For Source provider, choose GitHub. You may be requested to login to your Github account to proceed. Under Connect to GitHub, you’ll see a variety of repositories and branches. Choose the repository and branch that you just created, and then choose Next step.
9. For Build provider, choose Solano CI, and then choose Connect. You may be requested to login to your Solano CI account. When you are redirected to the Solano site, confirm the connection between CodePipeline and Solano CI by choosing Connect. Then, choose Next step on the Create pipeline page.
10. For Deployment provider, choose AWS Elastic Beanstalk, and then choose the Application name and the Environment name of the Elastic Beanstalk environment you created earlier. Choose Next step.
An Amazon Identity and Access Management (IAM) role will provide the permissions necessary for CodePipeline to perform the necessary build actions and service calls. If you already have a role that you want to use with the pipeline push, choose it for Role name. Otherwise, choose Create role to create a role with the sufficient permissions to perform the build and push tasks. Please review these predefined permissions and then accept. For information about IAM, see http://docs.aws.amazon.com/codepipeline/latest/userguide/access-permissions.html. Then choose Next step.
11. Review the information and make any necessary changes, and then choose Create pipeline.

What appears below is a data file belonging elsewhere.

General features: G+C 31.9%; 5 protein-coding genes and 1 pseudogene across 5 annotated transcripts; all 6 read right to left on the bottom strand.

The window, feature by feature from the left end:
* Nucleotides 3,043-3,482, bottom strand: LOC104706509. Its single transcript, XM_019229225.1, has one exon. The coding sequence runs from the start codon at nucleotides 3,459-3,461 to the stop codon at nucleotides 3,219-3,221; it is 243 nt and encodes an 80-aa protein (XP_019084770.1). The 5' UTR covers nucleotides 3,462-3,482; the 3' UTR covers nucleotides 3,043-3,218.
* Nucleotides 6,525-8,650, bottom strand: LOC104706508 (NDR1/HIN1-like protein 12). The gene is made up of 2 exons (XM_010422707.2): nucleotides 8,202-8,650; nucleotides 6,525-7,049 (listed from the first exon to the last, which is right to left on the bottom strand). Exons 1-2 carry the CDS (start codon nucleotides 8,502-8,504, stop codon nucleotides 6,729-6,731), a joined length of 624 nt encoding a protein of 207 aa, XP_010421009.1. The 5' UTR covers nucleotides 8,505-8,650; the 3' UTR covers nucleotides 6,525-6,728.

You’ll get confirmation that the pipeline’s been created:
12. Now that you have a pipeline and the initial version of the application running, let’s make some changes. In your Git directory, open the www/index.php file with a text editor. Change the value of:
$AppName = “Demo Web App”;
$AppName = “PHP Web App”;
Save the file and check your changes into Git, as follows.
Index.php prior to alteration:
Index.php after alteration:
Outcome of running the git commit command:
You can see that the name of the application rendered in the web browser has been changed:
13. Check on the status of the build process by viewing the CodePipeline console:
You can also see the build status on the Solano Labs dashboard and build details page:
You have leveraged Solano’s built-in capabilities to test the functionality of the updated code.
In the Git repository, there are six tests identified across two files. If you look at the phpunit directory in the Git working directory, you will see two files, indexTest.php and loadGenTest.php. loadGenTest.php tests the load generation feature of the demo application. To test this functionality, you ordinarily need to generate load that would take time to test. We can take advantage of the Solano CI parallel PHPUnit testing to ensure that the load is spread in a parallel fashion.
PHPUnit test definitions:
These are top three tests performed:
In the next screenshots, you can see the file responsible for PHPUnit test configuration and the solano.yml configuration file that invokes the PHPUnit testing:
This walkthrough demonstrates just a few of the many unique capabilities available when you integrate Solano CI into the CodePipeline build process. Using Solano CI expands the portfolio of technologies available for use within your AWS CI/CD implementations. You can expand the capabilities of this one example by pushing unique GitHub branches to different development, testing, and production environments. You can also leverage other CodePipeline integrations to take advantage of AWS CodeDeploy and a collection of specialized testing services.
Now that you have the build process running, make some changes and observe the process flow from within the CodePipeline console, AWS Elastic Beanstalk console, and the Solano Labs’ Solano CI console. After you check changes into the GitHub repository that you used for this demonstration, updates are automatically dispatched to your new Elastic Beanstalk application.